Why Local Rupee Traders Must Continue To Watch The NDF Market
Offshore non-deliverable forward markets for the rupee can influence the onshore forex market, more so in times of short-term volatility, a working paper by the Reserve Bank of India found.
This market, heavily used by foreign investors, has become a thorn in the side of regulators, who find it difficult to control activity in that segment unlike in the local market.
The findings of the working paper titled, "Does offshore NDF market influence onshore forex market?” suggest a stable long-run relationship between onshore and non-deliverable forward markets.
The short-term spillover is found to move in both directions across onshore and offshore markets. However, a sub-sample of data between November 2014 and December 2019, found that cues move one-way, from offshore to onshore markets.
The sub-sample analysis also shows that volatility spillovers not only become unidirectional, but also increase significantly during the periods of heightened uncertainty.
"In view of the growing size of the NDF market, these findings are cause of concern for policymaking, as any disruption in offshore market is beyond the domestic policy purview and can make domestic markets volatile", the paper, authored by Harendra Behera Rajiv Ranjan and Sajjid Chinoy, found.
Rising interest in emerging market currencies, juxtaposed with capital controls and underdeveloped onshore financial markets, has led to a parallel market for emerging market currencies, including the rupee, in offshore centres known as the NDF markets.
In the NDF markets, trading is settled in a convertible currency, usually in U.S. dollars, as non-convertible currencies are restricted to be delivered offshore. According to the last triennial survey of the BIS in 2019, turnover in offshore markets for the Indian rupee outpaced that of the onshore market.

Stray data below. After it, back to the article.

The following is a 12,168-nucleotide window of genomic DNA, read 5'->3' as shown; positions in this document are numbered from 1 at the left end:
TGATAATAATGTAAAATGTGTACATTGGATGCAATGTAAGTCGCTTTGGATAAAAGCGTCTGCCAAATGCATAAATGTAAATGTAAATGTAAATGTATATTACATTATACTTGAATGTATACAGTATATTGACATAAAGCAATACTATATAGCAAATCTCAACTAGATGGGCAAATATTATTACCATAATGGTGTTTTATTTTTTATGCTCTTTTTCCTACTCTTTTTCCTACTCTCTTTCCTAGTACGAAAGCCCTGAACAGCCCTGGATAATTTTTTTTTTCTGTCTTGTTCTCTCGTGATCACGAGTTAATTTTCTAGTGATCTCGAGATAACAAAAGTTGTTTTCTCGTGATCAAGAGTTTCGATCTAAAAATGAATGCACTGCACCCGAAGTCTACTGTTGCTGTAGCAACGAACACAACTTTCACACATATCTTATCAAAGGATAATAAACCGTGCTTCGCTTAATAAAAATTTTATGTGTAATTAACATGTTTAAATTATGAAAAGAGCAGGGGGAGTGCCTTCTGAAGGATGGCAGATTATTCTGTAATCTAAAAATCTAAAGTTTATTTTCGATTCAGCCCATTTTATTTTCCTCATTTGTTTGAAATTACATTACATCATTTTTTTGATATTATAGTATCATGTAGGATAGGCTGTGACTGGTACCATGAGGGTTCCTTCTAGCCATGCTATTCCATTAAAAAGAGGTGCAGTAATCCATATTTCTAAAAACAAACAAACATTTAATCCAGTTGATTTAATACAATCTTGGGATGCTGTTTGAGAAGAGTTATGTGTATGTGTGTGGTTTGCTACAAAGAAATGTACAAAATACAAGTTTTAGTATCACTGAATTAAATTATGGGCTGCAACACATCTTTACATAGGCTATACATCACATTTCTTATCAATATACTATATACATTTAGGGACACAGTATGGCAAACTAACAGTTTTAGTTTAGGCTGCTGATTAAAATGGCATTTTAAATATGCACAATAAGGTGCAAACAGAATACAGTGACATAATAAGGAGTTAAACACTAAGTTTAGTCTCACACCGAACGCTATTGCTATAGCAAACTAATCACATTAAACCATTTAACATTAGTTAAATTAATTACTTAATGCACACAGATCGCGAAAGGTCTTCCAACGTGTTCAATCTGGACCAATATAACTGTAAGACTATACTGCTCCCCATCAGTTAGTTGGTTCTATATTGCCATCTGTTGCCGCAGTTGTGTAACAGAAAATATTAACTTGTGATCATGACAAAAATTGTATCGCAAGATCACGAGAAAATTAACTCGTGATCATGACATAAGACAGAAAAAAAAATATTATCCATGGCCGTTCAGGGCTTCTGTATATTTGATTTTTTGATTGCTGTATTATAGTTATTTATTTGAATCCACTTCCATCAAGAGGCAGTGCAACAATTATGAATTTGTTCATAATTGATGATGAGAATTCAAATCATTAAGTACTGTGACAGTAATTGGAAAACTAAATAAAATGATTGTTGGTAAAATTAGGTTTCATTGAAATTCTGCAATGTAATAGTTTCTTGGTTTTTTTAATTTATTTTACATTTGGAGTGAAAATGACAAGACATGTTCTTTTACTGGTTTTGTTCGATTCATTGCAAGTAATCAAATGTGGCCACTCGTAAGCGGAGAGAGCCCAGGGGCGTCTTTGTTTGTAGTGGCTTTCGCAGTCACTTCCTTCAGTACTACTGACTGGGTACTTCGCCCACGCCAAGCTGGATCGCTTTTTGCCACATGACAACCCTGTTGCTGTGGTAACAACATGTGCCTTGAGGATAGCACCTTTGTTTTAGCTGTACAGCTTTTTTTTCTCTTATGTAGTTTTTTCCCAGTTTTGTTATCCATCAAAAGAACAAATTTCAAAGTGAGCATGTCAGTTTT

The concern over the growing influence of offshore markets is not new.
Previously, a committee appointed by the RBI, in its report, said the sharp growth in offshore trading volumes in the rupee non-deliverable forwards markets raises concerns around the forces that are determining the value of the rupee. This increase in offshore markets can also hamper the ability of authorities to ensure currency stability.
The committee's report had attributed the rising prominence of NDF markets to restrictions on foreign exchange transactions, cumbersome documentation and KYC requirements, restrictions on market participants in hedging activities, cancellation and re-booking of contracts, permission to participate in various existing derivatives product offered by the market regulators, and inconvenient market hours for those in other time zones.
The latest study also highlights that volatility in the NDF markets is sizeable compared to onshore markets and the divergence between the two gets accentuated in times of heightened uncertainty. This is because players in the offshore market do not have access to enough information and therefore, they react more quickly. Moreover, the volatility in the onshore segments is contained by central bank intervention.
A rise in volatility in offshore market, however, is ultimately transmitted to onshore forex markets once the domestic market players start reacting to the movements in the NDF segment. A closer examination of the data on the volatilities in the two markets shows that volatility increases in offshore market before it rises in onshore markets with a lag of one-two days. Consequently, volatility spillover increases from offshore to onshore markets, during the stress period.
Recent policy measures undertaken by the RBI are likely to help in reducing rupee turnover in offshore centres and improve efficiency of price discovery, according to the paper. Some of these measures include the extension of trading hours, introduction of rupee derivatives at International Financial Services Centres and permitting Indian banks to participate in the NDF market.